Minawi's story is that Bir Maza was attacked by "Chadian mercenaries" seeking to disrupt the Darfur peace.
Speaking privately, senior African Union officials say this is not true. But Minawi knows that those who forced the peace agreement across the finish line - primarily the United States - are concerned by reports that Chadian President Idriss Deby is arming Darfurians who oppose the agreement to strengthen his own defenses against Khartoum-backed Chadian rebels based in Darfur.
As Suliman Gamous' disappearance lengthens, there is growing concern that Minawi is playing the Chad card to win time and space to silence his critics while he consolidates his new power.
Under the peace deal, he could - if he wishes - become the fourth official in the land: senior assistant to President Omar Bashir.
Gamous is a critic of both leaders of the divided SLA - Minawi and SLA Chairman Abdul Wahid Mohamed al Nur - but above all of Minawi's human rights record.
Minawi appears determined to impose himself in peace as he did in war - by force. A 50-year-old trader named Abdalla Ali Hassaballa is one of the men who visited Dhahiyah. He has testified that Dhahiyah told the group: "I can shoot Gamous and I can sodomize you!"
After this, he said, "They stripped us, tied us and put us in the open under the sun and started beating us. They also shot rounds to terrorize us."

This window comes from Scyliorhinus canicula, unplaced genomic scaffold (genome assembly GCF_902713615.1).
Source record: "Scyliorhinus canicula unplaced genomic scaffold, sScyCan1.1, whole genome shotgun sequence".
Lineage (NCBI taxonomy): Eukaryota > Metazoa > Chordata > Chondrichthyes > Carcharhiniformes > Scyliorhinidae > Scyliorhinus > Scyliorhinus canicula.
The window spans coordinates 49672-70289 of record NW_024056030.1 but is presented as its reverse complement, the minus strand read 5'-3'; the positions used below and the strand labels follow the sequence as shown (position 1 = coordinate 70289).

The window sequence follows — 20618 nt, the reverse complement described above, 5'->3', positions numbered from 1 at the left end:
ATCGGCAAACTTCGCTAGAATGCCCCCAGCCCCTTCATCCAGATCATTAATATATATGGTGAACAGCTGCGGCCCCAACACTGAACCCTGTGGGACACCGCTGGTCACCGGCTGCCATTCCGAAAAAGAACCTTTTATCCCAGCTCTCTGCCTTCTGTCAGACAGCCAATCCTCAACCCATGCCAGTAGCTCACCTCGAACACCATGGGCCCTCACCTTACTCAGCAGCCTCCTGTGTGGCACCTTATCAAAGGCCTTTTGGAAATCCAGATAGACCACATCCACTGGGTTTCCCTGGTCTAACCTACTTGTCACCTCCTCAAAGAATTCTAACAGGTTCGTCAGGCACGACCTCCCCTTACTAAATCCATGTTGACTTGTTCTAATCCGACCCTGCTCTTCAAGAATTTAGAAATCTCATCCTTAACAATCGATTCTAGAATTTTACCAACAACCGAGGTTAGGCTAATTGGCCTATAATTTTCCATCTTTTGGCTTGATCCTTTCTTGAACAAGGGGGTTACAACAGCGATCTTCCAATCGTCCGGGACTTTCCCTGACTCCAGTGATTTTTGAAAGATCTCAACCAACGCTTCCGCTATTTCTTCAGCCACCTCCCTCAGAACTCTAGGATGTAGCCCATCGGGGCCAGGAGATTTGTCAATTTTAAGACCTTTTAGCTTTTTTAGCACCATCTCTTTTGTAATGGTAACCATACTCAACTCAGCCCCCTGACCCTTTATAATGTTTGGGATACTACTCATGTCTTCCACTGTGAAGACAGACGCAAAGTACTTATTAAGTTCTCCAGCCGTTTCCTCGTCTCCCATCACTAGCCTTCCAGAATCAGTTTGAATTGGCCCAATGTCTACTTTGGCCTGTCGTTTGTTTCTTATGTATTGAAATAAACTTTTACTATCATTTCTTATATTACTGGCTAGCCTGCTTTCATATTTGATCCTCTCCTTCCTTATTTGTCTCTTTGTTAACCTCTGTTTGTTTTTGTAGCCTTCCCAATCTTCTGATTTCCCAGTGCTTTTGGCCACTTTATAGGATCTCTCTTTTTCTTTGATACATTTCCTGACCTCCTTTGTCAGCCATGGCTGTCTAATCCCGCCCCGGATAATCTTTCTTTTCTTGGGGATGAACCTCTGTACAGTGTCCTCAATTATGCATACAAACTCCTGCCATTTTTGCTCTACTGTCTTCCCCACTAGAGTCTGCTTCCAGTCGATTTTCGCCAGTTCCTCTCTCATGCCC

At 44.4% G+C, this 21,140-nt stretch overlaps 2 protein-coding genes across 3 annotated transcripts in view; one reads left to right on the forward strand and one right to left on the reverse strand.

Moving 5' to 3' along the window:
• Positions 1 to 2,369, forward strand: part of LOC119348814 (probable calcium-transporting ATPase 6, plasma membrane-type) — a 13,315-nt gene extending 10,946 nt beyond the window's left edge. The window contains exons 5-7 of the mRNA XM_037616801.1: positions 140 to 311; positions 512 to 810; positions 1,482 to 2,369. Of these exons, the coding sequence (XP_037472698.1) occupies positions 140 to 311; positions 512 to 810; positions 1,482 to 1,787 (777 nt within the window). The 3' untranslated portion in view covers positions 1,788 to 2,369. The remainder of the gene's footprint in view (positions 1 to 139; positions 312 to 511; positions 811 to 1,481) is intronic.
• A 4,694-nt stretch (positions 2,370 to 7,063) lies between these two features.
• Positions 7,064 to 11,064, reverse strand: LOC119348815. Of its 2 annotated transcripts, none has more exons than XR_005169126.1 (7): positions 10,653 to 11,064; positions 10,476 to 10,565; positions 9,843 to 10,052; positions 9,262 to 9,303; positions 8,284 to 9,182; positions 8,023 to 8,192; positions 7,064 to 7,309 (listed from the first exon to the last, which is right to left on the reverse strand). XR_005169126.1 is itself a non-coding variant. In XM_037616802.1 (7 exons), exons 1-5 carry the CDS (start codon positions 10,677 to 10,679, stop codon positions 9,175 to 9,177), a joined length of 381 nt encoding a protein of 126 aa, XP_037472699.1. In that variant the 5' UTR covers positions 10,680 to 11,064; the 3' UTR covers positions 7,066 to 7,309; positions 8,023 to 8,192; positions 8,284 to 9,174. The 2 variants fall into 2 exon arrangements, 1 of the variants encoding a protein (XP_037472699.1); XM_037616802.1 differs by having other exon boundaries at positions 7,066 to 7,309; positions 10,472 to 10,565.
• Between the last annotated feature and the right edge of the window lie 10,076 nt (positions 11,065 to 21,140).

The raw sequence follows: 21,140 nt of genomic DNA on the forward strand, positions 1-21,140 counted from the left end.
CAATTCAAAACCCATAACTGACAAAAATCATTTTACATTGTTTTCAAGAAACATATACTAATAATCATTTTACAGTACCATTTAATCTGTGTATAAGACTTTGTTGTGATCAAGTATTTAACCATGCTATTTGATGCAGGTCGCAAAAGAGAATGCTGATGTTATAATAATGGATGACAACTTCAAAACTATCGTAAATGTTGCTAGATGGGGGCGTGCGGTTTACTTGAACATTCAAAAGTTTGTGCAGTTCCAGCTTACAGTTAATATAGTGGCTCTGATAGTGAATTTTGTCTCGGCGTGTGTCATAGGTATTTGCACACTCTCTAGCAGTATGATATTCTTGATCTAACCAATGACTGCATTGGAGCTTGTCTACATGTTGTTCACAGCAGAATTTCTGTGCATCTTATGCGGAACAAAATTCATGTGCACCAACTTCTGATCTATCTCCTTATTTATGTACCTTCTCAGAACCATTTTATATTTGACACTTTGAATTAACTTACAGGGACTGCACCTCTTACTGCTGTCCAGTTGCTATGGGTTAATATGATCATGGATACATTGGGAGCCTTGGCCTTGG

Three members of the group were driven around the village, naked on open trucks, for all to see.
The other villagers were told: "We can force the peace on you!"
Photo: Darfur rebel leader Minni Minawi arrested Suliman Gamous in Bir Maza in North Darfur. Eighteen relatives of Gamous were tortured when they asked Minawi's chief of staff why he had been apprehended. Julie Flint/Special to The Journal Gazette
As the peace talks drew to a close last month, the United States took over defining the solution. Deputy Secretary of State Robert Zoellick flew into the Nigerian capital, Abuja, on May 2. Three days later the peace deal was signed.
The U.S. says the agreement can end a conflict that has taken hundreds of thousands of lives since the government unleashed its army, air force and Janjaweed militias against the tribes that support the rebels.